In granting logging concessions on peoples' ancestral lands, the Jakarta-based government effectively assumes ownership of the land. Indonesia's Basic Agrarian Law only recognizes adat (traditional) land control, "as far as it is not adversary to the interests of the nation and the State." As a joint United Nations Development Program/World Bank study notes, the Law "does not adequately recognize adat rights in land ... thus frustrating environmentally sound, sustainable land management practices."
"They treat us, the owners of the land, as if we were nobodies, as if we were worthless people, people with no rights. But in fact, we are the people who have the right [to this land]," says the Aimas woman.
Early Moi protests to PT Intimpura were met with assurances that the company's operations would have no impact on the Moi people's way of life, and promises of compensation of 50 million rupiah (US$25,000) per clan. The company also promised village improvements, such as a new road and an electrical service. So far, however, the company has made only one payment of a half-million rupiah (US$250), to be shared among all nine clans.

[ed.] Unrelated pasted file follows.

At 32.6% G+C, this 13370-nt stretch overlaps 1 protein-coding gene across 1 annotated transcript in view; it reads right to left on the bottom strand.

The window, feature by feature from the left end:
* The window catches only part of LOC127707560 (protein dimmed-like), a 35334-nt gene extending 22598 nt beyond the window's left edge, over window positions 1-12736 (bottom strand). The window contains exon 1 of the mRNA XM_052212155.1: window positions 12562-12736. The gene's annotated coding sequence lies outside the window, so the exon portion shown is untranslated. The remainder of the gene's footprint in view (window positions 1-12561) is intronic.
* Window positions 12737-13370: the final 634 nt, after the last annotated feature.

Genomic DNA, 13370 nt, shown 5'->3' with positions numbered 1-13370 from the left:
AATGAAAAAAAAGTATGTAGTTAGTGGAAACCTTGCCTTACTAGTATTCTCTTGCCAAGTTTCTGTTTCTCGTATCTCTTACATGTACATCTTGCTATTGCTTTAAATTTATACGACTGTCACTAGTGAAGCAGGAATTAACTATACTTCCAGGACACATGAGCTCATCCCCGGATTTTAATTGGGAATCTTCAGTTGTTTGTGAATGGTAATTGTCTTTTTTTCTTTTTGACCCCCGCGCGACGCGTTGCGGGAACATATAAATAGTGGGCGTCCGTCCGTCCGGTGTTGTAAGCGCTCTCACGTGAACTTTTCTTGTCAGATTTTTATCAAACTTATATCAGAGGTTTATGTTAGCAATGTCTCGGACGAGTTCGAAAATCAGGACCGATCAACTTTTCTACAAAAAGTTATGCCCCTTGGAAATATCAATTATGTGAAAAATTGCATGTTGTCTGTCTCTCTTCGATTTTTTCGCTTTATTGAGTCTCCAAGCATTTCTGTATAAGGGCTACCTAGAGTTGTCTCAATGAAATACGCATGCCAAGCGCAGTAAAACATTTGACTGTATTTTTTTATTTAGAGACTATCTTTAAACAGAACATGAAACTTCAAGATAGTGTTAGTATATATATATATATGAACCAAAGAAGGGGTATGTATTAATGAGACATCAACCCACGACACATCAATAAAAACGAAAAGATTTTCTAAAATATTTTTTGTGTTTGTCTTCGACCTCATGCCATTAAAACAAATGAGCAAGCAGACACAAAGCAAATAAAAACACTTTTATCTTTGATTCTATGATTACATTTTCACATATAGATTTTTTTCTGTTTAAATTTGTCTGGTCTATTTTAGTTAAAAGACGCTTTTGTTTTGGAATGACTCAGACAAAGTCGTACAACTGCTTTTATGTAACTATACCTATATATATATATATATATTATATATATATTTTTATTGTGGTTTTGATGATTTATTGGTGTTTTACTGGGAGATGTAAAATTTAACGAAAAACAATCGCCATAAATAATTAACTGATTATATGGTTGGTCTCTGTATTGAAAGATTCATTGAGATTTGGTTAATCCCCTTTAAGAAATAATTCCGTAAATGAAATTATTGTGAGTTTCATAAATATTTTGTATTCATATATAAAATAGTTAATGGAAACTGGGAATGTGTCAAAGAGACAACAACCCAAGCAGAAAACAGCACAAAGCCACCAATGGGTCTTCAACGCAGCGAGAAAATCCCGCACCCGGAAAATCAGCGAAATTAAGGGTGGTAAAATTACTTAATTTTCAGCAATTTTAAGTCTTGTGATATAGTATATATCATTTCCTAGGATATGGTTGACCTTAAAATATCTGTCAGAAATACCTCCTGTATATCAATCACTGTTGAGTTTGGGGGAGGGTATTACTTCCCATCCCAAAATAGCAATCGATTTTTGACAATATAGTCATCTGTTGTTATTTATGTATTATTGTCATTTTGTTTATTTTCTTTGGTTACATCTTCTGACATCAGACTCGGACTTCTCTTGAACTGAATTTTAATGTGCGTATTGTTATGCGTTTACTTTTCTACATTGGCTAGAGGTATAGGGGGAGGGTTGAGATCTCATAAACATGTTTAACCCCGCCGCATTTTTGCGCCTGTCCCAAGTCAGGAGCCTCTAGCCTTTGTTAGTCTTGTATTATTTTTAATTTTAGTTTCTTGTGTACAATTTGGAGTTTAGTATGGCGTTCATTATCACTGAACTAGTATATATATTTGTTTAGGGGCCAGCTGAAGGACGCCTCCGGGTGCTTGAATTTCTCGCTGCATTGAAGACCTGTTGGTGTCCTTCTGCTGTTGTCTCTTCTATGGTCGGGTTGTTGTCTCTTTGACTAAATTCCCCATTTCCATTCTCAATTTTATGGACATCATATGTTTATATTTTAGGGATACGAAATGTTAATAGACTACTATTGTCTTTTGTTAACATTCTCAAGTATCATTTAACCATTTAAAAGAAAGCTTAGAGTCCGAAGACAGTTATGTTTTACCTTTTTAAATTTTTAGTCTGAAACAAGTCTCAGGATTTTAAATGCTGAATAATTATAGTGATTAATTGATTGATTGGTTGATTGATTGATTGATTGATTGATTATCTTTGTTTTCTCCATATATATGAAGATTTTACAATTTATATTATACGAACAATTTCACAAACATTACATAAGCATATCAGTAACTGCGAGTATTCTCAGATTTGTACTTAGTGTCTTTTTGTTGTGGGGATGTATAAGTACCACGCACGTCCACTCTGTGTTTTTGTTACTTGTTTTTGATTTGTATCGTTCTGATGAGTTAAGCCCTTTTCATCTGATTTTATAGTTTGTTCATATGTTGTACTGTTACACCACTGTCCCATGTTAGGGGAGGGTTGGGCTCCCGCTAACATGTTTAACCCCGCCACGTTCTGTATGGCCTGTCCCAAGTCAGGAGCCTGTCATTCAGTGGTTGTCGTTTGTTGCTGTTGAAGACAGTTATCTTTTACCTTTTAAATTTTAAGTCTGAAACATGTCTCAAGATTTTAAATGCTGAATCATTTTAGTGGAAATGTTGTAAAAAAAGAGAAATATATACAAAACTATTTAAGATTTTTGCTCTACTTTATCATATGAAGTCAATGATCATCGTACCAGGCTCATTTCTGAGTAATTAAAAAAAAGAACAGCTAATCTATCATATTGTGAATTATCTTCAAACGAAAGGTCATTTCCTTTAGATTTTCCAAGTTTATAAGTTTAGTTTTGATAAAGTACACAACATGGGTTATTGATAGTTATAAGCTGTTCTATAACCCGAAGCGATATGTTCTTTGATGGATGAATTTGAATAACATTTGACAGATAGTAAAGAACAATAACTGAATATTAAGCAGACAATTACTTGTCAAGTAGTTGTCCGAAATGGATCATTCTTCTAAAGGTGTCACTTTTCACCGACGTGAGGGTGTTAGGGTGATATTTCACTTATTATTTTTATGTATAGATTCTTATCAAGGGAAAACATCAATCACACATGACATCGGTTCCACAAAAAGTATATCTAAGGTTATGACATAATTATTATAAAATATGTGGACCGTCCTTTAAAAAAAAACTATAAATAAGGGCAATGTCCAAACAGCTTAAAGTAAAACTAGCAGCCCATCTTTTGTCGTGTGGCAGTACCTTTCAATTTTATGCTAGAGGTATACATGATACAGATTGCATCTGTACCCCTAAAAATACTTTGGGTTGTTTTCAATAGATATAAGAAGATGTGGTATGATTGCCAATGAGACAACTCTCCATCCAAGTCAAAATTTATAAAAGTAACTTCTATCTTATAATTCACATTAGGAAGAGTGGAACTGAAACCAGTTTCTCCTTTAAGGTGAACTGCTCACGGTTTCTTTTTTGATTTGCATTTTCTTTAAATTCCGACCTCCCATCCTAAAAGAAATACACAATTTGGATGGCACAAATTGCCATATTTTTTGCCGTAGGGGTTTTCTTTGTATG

Intimpura's path of destruction
PT Intimpura, like all timber concession holders in Indonesia, is formally regulated by strict guidelines on the allowable cut, the species and dimensions of trees that may be felled and the methods of extraction and replantation, but the company shows little respect for the guidelines, or for the Moi people and land.